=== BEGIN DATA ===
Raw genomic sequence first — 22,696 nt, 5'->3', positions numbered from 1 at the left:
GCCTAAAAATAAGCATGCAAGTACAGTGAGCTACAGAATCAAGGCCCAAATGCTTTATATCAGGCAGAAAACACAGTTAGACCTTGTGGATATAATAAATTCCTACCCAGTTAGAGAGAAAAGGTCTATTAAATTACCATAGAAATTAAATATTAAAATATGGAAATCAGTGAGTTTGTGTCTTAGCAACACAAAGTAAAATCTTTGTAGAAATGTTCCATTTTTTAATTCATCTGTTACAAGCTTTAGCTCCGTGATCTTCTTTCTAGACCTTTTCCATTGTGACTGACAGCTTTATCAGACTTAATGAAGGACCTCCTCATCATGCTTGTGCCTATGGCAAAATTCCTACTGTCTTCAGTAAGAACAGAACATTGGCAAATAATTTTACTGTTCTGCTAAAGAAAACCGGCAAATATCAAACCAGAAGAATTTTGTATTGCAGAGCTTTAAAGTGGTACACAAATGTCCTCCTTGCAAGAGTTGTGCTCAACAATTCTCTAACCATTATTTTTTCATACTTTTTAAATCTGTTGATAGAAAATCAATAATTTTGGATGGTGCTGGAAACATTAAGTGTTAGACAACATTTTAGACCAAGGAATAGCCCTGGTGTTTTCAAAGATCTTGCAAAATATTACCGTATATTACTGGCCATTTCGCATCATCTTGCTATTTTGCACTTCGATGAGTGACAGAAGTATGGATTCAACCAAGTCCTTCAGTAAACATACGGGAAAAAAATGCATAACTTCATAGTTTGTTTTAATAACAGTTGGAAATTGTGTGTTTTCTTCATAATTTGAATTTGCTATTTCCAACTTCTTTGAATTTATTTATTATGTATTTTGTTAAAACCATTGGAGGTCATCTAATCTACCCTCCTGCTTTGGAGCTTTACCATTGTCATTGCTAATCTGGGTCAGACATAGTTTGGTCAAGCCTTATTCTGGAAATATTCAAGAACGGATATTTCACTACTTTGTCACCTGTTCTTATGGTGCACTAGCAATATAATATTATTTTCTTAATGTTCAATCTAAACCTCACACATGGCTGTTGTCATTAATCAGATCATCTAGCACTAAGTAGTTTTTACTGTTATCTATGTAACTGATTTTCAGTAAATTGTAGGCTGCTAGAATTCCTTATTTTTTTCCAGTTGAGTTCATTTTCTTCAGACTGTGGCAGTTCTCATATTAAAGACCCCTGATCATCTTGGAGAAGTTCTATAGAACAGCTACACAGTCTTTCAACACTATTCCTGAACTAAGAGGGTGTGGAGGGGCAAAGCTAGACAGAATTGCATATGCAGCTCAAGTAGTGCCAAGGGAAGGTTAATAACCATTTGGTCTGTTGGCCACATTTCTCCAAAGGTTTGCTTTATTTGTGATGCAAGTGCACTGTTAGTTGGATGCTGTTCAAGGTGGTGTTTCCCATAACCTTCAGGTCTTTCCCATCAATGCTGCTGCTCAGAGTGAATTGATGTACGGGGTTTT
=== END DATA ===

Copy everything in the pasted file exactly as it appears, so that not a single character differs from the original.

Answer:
Raw genomic sequence first — 22,696 nt, 5'->3', positions numbered from 1 at the left:
GCCTAAAAATAAGCATGCAAGTACAGTGAGCTACAGAATCAAGGCCCAAATGCTTTATATCAGGCAGAAAACACAGTTAGACCTTGTGGATATAATAAATTCCTACCCAGTTAGAGAGAAAAGGTCTATTAAATTACCATAGAAATTAAATATTAAAATATGGAAATCAGTGAGTTTGTGTCTTAGCAACACAAAGTAAAATCTTTGTAGAAATGTTCCATTTTTTAATTCATCTGTTACAAGCTTTAGCTCCGTGATCTTCTTTCTAGACCTTTTCCATTGTGACTGACAGCTTTATCAGACTTAATGAAGGACCTCCTCATCATGCTTGTGCCTATGGCAAAATTCCTACTGTCTTCAGTAAGAACAGAACATTGGCAAATAATTTTACTGTTCTGCTAAAGAAAACCGGCAAATATCAAACCAGAAGAATTTTGTATTGCAGAGCTTTAAAGTGGTACACAAATGTCCTCCTTGCAAGAGTTGTGCTCAACAATTCTCTAACCATTATTTTTTCATACTTTTTAAATCTGTTGATAGAAAATCAATAATTTTGGATGGTGCTGGAAACATTAAGTGTTAGACAACATTTTAGACCAAGGAATAGCCCTGGTGTTTTCAAAGATCTTGCAAAATATTACCGTATATTACTGGCCATTTCGCATCATCTTGCTATTTTGCACTTCGATGAGTGACAGAAGTATGGATTCAACCAAGTCCTTCAGTAAACATACGGGAAAAAAATGCATAACTTCATAGTTTGTTTTAATAACAGTTGGAAATTGTGTGTTTTCTTCATAATTTGAATTTGCTATTTCCAACTTCTTTGAATTTATTTATTATGTATTTTGTTAAAACCATTGGAGGTCATCTAATCTACCCTCCTGCTTTGGAGCTTTACCATTGTCATTGCTAATCTGGGTCAGACATAGTTTGGTCAAGCCTTATTCTGGAAATATTCAAGAACGGATATTTCACTACTTTGTCACCTGTTCTTATGGTGCACTAGCAATATAATATTATTTTCTTAATGTTCAATCTAAACCTCACACATGGCTGTTGTCATTAATCAGATCATCTAGCACTAAGTAGTTTTTACTGTTATCTATGTAACTGATTTTCAGTAAATTGTAGGCTGCTAGAATTCCTTATTTTTTTCCAGTTGAGTTCATTTTCTTCAGACTGTGGCAGTTCTCATATTAAAGACCCCTGATCATCTTGGAGAAGTTCTATAGAACAGCTACACAGTCTTTCAACACTATTCCTGAACTAAGAGGGTGTGGAGGGGCAAAGCTAGACAGAATTGCATATGCAGCTCAAGTAGTGCCAAGGGAAGGTTAATAACCATTTGGTCTGTTGGCCACATTTCTCCAAAGGTTTGCTTTATTTGTGATGCAAGTGCACTGTTAGTTGGATGCTGTTCAAGGTGGTGTTTCCCATAACCTTCAGGTCTTTCCCATCAATGCTGCTGCTCAGAGTGAATTGATGTACGGGGTTTT